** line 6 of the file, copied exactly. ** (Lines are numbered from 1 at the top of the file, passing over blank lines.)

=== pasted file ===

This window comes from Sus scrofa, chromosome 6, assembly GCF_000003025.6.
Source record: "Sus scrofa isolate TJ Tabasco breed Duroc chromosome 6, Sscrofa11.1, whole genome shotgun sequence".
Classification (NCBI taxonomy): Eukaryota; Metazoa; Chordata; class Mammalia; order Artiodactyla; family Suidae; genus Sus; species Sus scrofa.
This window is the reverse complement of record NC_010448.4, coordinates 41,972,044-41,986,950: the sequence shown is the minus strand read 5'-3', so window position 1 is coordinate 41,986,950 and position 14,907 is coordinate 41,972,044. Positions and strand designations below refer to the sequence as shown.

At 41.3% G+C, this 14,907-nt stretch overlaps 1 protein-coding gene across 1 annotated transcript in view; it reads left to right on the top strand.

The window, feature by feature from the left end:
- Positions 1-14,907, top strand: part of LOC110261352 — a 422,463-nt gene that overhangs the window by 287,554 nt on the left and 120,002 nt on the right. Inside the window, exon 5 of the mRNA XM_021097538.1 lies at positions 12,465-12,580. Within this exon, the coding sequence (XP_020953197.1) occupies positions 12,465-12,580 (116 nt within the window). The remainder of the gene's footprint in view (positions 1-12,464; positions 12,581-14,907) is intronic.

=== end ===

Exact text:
The window, feature by feature from the left end: